The Good Trip
“Voluntourism” – giving back on your getaway – is on the rise. But, says Marina Sevier, making a positive impact requires research and careful planning.
“Voluntourism” has become an industry worth an estimated £1.5 billion per year, with up to 10 million “voluntourists” paying thousands of pounds to companies and charities to work in poor communities. It is now a mainstream tourism product, so much so that First Choice Travel purchased for-profit voluntourism operator i-to-i for £20 million in 2007, and in 2015 Carnival Cruises announced the launch of Fathom, a social-impact cruise that gives holidaymakers the chance to take part in “helping to cultivate cacao plants, building water filters and providing English tuition”.
In theory, “voluntourism” is an extremely attractive proposition: going on a trip abroad and giving something back, from teaching English in Nepal or helping rice farmers in Bangladesh to conserving marine life in Madagascar. Voluntourism can encompass anything from a student gap-year project to a skilled professional placement or a luxury family holiday with a few days volunteering. There are even plenty of opportunities to help out at home on volunteer holidays with the National Trust, the Conservation Volunteers or Vinspired.
But while “voluntourism” can offer a fulfilling experience, there is a growing degree of scepticism about the tangible benefits it brings to local communities. Critics argue that many volunteering organisations are driven by profit and have commoditised the experience of volunteering at the expense of actually addressing the needs of local people.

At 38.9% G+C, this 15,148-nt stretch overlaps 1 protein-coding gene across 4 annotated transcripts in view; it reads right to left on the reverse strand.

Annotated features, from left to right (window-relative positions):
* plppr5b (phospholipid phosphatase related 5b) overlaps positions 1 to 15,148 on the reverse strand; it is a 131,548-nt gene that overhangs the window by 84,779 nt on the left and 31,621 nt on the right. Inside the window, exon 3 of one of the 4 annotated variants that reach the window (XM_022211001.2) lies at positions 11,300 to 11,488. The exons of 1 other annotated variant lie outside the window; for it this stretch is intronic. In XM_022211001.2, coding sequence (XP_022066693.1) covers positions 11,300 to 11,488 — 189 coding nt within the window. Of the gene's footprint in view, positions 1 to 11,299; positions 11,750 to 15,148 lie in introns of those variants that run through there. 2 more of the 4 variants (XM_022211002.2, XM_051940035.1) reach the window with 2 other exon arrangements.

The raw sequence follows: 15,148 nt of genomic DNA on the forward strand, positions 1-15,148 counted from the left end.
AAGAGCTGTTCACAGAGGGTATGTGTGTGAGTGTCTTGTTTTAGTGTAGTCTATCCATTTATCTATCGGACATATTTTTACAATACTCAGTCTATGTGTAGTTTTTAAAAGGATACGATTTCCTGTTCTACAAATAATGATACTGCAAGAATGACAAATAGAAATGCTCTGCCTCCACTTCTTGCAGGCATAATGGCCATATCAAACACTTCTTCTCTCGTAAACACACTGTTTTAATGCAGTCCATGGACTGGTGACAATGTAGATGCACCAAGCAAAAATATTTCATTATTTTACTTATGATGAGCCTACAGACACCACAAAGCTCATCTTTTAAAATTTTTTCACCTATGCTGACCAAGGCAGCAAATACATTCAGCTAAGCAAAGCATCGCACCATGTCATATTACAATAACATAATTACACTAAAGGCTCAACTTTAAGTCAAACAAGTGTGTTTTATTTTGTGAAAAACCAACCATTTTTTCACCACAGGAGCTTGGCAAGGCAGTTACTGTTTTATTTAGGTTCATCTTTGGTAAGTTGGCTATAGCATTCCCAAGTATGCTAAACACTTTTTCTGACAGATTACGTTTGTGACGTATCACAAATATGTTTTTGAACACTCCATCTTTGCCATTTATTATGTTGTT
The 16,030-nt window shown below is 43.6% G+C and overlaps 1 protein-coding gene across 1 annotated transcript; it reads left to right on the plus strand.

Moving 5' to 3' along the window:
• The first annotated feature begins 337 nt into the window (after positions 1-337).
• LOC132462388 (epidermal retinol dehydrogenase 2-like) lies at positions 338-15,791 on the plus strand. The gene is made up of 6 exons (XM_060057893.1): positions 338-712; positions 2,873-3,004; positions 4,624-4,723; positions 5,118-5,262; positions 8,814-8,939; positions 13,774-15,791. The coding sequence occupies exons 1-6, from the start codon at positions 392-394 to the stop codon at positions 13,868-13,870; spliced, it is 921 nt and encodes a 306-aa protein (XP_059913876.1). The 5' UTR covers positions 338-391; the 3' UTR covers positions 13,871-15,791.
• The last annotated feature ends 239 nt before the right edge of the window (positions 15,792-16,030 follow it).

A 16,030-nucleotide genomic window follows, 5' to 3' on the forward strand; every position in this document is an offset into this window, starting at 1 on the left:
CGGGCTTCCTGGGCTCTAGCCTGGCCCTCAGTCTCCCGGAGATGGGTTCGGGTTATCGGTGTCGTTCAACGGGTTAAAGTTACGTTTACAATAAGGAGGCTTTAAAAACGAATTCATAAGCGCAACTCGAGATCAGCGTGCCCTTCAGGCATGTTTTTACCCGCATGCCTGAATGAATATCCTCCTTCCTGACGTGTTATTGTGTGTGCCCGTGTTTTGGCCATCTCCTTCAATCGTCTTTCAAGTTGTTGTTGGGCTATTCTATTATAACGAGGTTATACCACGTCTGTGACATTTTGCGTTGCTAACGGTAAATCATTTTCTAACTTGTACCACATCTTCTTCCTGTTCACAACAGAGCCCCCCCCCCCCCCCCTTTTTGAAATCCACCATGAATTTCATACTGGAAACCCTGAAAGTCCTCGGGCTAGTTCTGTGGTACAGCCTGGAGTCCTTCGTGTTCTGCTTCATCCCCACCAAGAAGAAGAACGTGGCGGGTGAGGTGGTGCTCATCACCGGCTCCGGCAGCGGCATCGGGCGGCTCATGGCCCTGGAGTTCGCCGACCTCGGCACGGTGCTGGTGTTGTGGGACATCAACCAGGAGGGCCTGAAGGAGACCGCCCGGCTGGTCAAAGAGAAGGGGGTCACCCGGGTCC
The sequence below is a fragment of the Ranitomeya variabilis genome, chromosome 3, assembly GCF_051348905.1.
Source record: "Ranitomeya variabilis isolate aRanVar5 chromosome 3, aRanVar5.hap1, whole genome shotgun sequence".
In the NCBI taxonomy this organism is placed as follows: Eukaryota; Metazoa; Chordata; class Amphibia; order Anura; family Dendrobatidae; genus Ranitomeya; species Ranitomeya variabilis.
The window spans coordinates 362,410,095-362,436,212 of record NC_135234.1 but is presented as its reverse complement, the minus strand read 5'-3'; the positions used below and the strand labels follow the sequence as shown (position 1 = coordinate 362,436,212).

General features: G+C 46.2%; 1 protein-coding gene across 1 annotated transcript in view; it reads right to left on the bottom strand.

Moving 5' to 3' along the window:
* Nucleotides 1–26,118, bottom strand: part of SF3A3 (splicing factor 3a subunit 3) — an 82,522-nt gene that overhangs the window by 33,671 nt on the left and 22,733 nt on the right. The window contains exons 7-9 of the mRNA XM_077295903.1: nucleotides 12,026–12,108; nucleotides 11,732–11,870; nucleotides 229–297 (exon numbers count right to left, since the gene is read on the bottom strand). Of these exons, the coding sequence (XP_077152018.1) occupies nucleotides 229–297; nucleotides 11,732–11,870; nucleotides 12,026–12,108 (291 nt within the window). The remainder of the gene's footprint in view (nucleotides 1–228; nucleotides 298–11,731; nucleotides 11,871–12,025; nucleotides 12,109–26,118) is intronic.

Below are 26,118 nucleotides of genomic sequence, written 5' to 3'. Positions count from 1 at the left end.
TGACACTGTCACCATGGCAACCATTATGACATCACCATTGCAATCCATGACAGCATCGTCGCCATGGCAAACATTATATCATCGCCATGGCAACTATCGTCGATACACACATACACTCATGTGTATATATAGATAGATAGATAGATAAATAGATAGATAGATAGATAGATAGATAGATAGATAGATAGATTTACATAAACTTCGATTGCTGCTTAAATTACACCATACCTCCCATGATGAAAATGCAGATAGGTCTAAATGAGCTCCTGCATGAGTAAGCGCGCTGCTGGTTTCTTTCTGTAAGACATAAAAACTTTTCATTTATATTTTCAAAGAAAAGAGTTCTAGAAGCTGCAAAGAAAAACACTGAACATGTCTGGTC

“Just because a product is volunteer tourism does not mean it has positive impacts,” says Victoria Smith in an article on voluntourism in the Journal of Sustainable Tourism. There is a risk that even the most altruistic traveller can do more harm than good and even the best of intentions can be misplaced, Smith argues. Volunteers could help build a school, knowing nothing about construction, collectively spending thousands of pounds on the project but creating a school the community cannot maintain. Instead, the money could have been spent making a lasting impact by funding a single classroom, books and a teacher’s salary while also giving work to a local tradesman.
The last two decades have also seen a boom in orphanage tourism, with some shocking unintended consequences. A 2014 report supported by UNICEF, Save the Children and other leading NGOs suggested that volunteers can have a detrimental psychological and emotional impact on children in institutional care. Stephen Ucembe, who grew up in an orphanage, describes his personal experience of volunteers: “We did indeed cling to their presence like they were never going to leave; but, eventually, they had to leave. All we could do was curl up and behave like nothing ever happened, but deep inside they had shattered our trust.”
A growing demand for volunteer placements in orphanages might actually be fuelling the “supply” of children, many of whom have families that could care for them. The report revealed that four out of five of the two million children who live in institutional care have at least one living parent. In the worst-case scenario, children have actually been trafficked into orphanages and kept destitute to attract tourist support and funding. Better Volunteering Better
Care promotes ethical volunteering as an alternative to supporting children. As a strict rule, unless you have the right qualifications, expertise and background checks, you should avoid orphanage volunteering. It is better to help children within their families.
Voluntary Service Overseas (VSO) is the world’s leading international development organisation working with volunteers to tackle poverty in developing countries. CEO Dr. Philip Goodwin sees “a clear distinction between ‘voluntourism’ and ‘volunteering for development’, a category apart from the travel or tourism industry, based on the needs of the communities we work with rather than the travel plans of the volunteers”.